September 9, 2008
Voters in Washington County Will Be Asked to Put More of Transportation Tab on Developers
The measure referred to the November ballot would increase development-related transportation fees substantially.
September 10, 2008 12:14 AM
John Russell Says:
Nevermind how much developers have been forced to pay because of minimum parking requirements.
September 10, 2008 12:29 PM
al m Says:
Let's take a look a the developers tax returns and see how much they actually made.
I'm sure its in the millions, and millions, and most of the profit ended up tax free via loopholes and Bush tax credits for the rich.
September 10, 2008 3:31 PM
Jason McHuff Says:
First of all, is that a long enough title? :)
As for the article, I'm split between whether road projects should be paid for by new development or entirely by road users. It seems that having developers pay continues the cycle of road building and driving, and that having only road users pay can encourage people to travel more efficiently since it shows them (at least more of) the true cost.
Moreover, new development does not have to lead to more traffic--the business could technically require everyone bike or take transit there. The article does mention transit improvements, but I'd bet that most of the money goes to roads. In addition, if road use was priced better, increased driving caused by more development should result in more revenues that could be used to fund the improvements needed.
That being said, I think that having developers pay is much better than taxing existing property owners, many of which have not generated substantially increased traffic in some time. In addition, I strongly support any fees that make low-density development (most of whats built in Washington County) more expensive, since it does cost more to provide many services when people are more spread out.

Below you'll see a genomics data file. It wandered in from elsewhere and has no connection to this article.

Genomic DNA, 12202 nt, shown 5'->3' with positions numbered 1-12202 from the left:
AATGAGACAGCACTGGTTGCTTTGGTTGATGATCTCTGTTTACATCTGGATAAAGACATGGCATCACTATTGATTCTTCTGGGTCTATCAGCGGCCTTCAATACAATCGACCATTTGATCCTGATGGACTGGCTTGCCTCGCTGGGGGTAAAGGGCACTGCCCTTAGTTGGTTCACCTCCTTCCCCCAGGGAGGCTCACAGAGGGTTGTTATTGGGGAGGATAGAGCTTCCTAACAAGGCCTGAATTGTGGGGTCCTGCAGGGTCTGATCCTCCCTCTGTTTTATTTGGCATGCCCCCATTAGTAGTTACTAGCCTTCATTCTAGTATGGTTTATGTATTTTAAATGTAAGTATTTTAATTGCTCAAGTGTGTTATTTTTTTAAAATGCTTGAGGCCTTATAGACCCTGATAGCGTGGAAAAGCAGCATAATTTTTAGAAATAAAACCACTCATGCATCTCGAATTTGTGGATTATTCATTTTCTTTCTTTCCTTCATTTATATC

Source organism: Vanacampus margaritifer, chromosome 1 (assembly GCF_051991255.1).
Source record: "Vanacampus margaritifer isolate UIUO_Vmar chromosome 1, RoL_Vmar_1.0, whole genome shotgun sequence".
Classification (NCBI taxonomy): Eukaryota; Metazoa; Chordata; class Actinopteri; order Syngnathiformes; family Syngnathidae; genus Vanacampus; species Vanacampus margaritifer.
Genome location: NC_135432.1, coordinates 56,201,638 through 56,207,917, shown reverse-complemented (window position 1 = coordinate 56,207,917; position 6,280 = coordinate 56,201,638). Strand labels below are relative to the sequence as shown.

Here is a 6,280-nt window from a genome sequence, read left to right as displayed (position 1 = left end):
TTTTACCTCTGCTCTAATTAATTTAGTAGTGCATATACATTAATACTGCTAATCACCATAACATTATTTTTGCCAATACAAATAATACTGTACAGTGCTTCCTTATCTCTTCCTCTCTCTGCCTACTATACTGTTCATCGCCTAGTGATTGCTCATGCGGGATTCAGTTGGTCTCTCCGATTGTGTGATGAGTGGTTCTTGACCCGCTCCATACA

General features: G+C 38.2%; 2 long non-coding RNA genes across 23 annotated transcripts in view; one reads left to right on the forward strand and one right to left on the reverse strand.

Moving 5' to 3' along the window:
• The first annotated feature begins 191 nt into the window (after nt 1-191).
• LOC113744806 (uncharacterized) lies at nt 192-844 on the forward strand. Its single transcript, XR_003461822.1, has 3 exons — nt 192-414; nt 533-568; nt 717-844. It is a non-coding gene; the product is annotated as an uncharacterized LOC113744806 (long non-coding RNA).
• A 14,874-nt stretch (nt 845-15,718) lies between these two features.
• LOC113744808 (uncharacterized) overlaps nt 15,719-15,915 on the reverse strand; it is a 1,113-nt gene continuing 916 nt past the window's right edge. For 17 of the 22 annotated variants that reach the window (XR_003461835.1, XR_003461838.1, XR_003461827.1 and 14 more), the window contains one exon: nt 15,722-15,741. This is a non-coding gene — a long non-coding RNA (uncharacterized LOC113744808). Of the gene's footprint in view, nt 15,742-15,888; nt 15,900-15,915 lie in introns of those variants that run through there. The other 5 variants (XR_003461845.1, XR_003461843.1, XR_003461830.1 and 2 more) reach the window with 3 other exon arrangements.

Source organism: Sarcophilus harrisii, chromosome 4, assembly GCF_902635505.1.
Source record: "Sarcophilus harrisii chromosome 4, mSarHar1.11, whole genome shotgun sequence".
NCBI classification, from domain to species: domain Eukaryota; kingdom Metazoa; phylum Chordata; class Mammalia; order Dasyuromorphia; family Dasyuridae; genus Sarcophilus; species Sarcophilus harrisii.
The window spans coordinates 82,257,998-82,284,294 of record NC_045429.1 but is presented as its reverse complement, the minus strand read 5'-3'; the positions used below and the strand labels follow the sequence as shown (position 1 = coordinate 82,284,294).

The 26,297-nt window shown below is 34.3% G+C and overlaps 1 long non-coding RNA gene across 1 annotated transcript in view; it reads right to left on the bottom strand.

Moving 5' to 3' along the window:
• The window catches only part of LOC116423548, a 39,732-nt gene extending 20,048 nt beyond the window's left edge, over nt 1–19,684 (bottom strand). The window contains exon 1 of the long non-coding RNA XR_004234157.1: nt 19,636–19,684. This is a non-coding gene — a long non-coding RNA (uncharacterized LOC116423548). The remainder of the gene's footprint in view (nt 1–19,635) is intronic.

forced to pay because of minimum parking requirements
Parking and the driving to the parking are two separate things, impacting two different groups of people. Though I'd definitely support eliminating the requirement.
September 10, 2008 6:44 PM
Erik Halstead Says:
Jason McHuff wrote: Moreover, new development does not have to lead to more traffic--the business could technically require everyone bike or take transit there. The article does mention transit improvements, but I'd bet that most of the money goes to roads.
It'd be interesting if all developments paid for an "access impact fee" which includes investments for BOTH transit and road access, so that existing transit riders aren't forced to subsidize new investments in transit at the expense of their own service.
If close-in developments create huge demands for transit that deny access to those who ride further out, those close-in developments should be asked to pay for higher capacity that they are using. (Just as a further-out development should have to pay for transit access that wouldn't otherwise exist, or for service that inherently costs more to operate due to fewer passengers).
September 10, 2008 7:43 PM
Jason McHuff Says:
If close-in developments create huge demands for transit
that would bring in extra money that can pay for the higher capacity. Shorter trips on fuller buses are cheap to provide compared to longer trips taken on emptier buses (because development is more spread out) in Washington County. In addition, it might be possible to run extra buses on just the busiest, close-in part of the route so they are as full as much of the time as possible.
And adding service to existing lines can attract existing people already in the area and benefit existing riders. Just like road improvements paid for by developers can attract drivers not going to their developments.
However, this doesn't really matter because impact fees generally can not be used for operations (or in the case of roads, maintenance).